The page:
3) The impossibility of unifying the opposition: When the Syrian National Council (SNC) was formed, many westerners proclaimed that the Syrian opposition has unified to an extent that allows providing a national cover for any foreign military intervention. However, when the SNC urged them to intervene—leaders of the SNC spoke of promises they received regarding this issue—they used the non-unity of the opposition, divisions within Syrian society, and strength of the regime’s army as excuses. Today, after the unified opposition issued a national declaration defining the identity of future Syria and providing a unified vision for the transition—in the presence of western and Arab delegations and Ambassadors and with the blessings of Turkey’s Foreign Minister, who hailed this unifying move—they discovered a new lie: the Free Syrian Army is infiltrated by Al-Qaeda, as if they had not recently paved the way between Benghazi and Tripoli with aerial strikes for “Al-Qaeda” to advance from eastern Libya towards the west, and as if they had not been aware that leaders from “Al-Qaeda” who had been in Guantanamo detention center, have played a major role in leading the battle against Qaddafi’s forces! The westerners know that the battles in Syria are being led by Army officers who have never been affiliated with Al-Qaeda, and fought by hundreds of thousands of ordinary Syrians, whom it is impossible for Al-Qaeda to have succeeded in recruiting and leading just in the past few months. Yet, as an excuse for not acting to stop the official madness that is storming its people in all cities, towns and villages, you see them today exaggerating divisions among Syrian people and the strength of the regime and transforming Al-Qaeda into a scary beast that is holding the revolution in Syria.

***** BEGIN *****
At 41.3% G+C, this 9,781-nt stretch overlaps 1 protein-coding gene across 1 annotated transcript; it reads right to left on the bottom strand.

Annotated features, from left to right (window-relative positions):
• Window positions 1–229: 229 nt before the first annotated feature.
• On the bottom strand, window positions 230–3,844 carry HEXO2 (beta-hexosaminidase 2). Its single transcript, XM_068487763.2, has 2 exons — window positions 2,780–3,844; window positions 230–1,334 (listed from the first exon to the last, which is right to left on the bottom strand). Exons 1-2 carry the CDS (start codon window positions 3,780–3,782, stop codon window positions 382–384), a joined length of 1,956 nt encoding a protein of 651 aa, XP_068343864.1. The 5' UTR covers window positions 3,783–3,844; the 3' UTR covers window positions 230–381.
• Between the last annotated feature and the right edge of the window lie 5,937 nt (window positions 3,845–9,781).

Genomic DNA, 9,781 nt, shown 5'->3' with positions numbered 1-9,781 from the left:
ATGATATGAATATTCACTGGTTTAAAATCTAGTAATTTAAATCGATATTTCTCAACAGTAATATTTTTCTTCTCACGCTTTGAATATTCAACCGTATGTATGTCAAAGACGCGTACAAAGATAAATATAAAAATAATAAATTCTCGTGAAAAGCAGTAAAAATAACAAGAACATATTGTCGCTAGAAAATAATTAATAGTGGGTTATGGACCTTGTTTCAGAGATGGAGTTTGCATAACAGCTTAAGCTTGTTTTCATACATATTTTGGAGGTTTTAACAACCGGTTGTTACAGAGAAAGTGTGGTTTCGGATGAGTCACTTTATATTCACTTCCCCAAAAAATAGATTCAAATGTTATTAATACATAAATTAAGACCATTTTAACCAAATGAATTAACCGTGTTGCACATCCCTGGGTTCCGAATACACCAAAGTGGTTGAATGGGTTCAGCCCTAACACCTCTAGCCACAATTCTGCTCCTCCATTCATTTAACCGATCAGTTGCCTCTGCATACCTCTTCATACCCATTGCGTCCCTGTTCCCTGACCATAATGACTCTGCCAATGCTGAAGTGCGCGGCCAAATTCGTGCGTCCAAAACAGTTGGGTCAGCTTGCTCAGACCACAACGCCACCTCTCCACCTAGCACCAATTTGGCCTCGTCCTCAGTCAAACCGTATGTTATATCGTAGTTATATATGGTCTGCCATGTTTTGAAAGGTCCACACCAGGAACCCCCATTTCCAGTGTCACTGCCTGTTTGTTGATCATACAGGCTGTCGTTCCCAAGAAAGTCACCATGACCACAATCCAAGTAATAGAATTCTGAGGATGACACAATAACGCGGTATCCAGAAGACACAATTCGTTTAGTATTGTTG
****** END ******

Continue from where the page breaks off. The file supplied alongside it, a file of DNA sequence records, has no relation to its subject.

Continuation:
Dear Gentlemen: Use a different needle to weave. For if your interests require intervention, you would have said that Syria is unified by its diversity and awaiting the intervention; and that its army is dilapidated and helpless, and its revolution is clean of any trace either of “Al-Qaeda” or any other organization!